• EllisGL January 26, 2016, 11:27 pm

    Now if you can show us how to pass in a USB device (E.g. a WiFi dongle) that would be great!

  • S.R.Prasanna Kumar January 27, 2016, 7:27 am

    Hi Karthik

    Thanks for the explanation. Can we use cent os 7 for practice. Please advise

  • Álesson David January 27, 2016, 9:51 am

    Hello I’m trying make this tutorial in virtualbox but return an error when command make is runned, after trying generate graphs using thread. Its impossible do this in virtualbox?

  • TabTwo January 27, 2016, 11:10 am

    yeah, don’t check certificates. What are they even god for anyway …

  • Will February 1, 2016, 9:44 am

    Looks useful.
    There is a repo for this ? (debian>buntu>whatever ish)
    as it happens, Deepin:

    me# apt-get install libcap-devel libcgroup busybox wget bridge-utils
    Reading
    Building
    Reading … Done
    E: Unable to locate package libcap-devel
    E: Unable to locate package libcgroup

    and, yes, verification? as per comment TabTwo January 27, 2016, 11:10 am

    ~~~~~~~~~~~~~~~~~~~~~~~~~~~~~~~~~~~~~~~~~~~~~~~~~~~
    I do wish websites wouldn’t ask me to submit

  • Bhagyaraj February 8, 2016, 1:17 am

    Hi,

    I was getting syntax errors after installing and running the script in Cent 6.7
    It’s not able to KERNEL_MAJOR version.

    Mess:
    [root@blrpc654 ~]# lxc-checkconfig
    Kernel configuration not found at /proc/config.gz; searching…
    Kernel configuration found at /boot/config-2.6.32-573.12.1.el6.x86_64
    — Namespaces —
    Namespaces: enabled
    Utsname namespace: enabled
    Ipc namespace: enabled
    Pid namespace: enabled
    User namespace: enabled
    Network namespace: enabled
    Multiple /dev/pts instances: enabled

    — Control groups —
    Cgroup: enabled
    Cgroup namespace: enabled
    Cgroup device: enabled
    Cgroup sched: enabled
    Cgroup cpu account: enabled
    Cgroup memory controller: /usr/local/bin/lxc-checkconfig: line 103: [: -ge: unary operator expected
    /usr/local/bin/lxc-checkconfig: line 103: [: -gt: unary operator expected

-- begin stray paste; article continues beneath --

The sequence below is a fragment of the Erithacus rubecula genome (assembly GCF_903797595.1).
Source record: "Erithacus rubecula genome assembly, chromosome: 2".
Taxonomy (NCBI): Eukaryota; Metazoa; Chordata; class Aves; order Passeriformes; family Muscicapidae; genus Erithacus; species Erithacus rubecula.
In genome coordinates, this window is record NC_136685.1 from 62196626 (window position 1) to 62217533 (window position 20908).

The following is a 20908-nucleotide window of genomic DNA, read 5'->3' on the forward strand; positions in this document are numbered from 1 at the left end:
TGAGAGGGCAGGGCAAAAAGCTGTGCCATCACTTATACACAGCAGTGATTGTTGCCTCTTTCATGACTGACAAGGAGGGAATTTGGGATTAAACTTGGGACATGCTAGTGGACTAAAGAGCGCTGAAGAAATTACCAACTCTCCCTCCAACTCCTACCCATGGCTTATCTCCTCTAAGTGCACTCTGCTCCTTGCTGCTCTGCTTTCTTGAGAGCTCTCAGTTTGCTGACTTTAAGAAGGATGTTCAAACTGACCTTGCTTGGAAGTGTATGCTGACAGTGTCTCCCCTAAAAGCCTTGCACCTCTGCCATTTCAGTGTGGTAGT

enabled
    Cgroup cpuset: enabled

    — Misc —
    Veth pair device: enabled
    Macvlan: enabled
    Vlan: enabled
    Bridges: enabled
    Advanced netfilter: enabled
    CONFIG_NF_NAT_IPV4: missing
    CONFIG_NF_NAT_IPV6: missing
    CONFIG_IP_NF_TARGET_MASQUERADE: enabled
    CONFIG_IP6_NF_TARGET_MASQUERADE: missing
    CONFIG_NETFILTER_XT_TARGET_CHECKSUM: enabled

    — Checkpoint/Restore —
    checkpoint restore: missing
    CONFIG_FHANDLE: missing
    CONFIG_EVENTFD: enabled
    CONFIG_EPOLL: enabled
    CONFIG_UNIX_DIAG: missing
    CONFIG_INET_DIAG: enabled
    CONFIG_PACKET_DIAG: missing
    CONFIG_NETLINK_DIAG: missing
    File capabilities: /usr/local/bin/lxc-checkconfig: line 137: [: -gt: unary operator expected

    Note : Before booting a new kernel, you can check its configuration
    usage : CONFIG=/path/to/config /usr/local/bin/lxc-checkconfig

    [root@blrpc654 ~]#
    [root@blrpc654 ~]#

    [root@blrpc654 ~]# uname -a
    Linux blrpc654 2.6.32-573.12.1.el6.x86_64 #1 SMP Tue Dec 15 21:19:08 UTC 2015 x86_64 x86_64 x86_64 GNU/Linux
    [root@blrpc654 ~]# cat /etc/issue
    CentOS release 6.7 (Final)
    Kernel \r on an \m

    [root@blrpc654 ~]#

    Pls let us know Author have given correct download location for lxc.?
    I have used “”lxc-1.1.5.tar””,

  • Bhagyaraj February 8, 2016, 1:19 am

    Also:
    Nothing it is getting:
    [root@blrpc654 ~]# grep ‘^# Linux.*Kernel Configuration’ /boot/config-2.6.32-573.12.1.el6.x86_64
    [root@blrpc654 ~]# ll /boot/config-2.6.32-573.12.1.el6.x86_64
    -rw-r–r– 1 root root 107139 Dec 16 03:18 /boot/config-2.6.32-573.12.1.el6.x86_64
    [root@blrpc654 ~]#

    What is missing i here.

  • fassl April 15, 2016, 12:27 pm

    You don’t need to create soft links, you can also configure with:
    ./configure –libdir=/usr/lib64
    The libs then get installed in the given folder.
    cheers!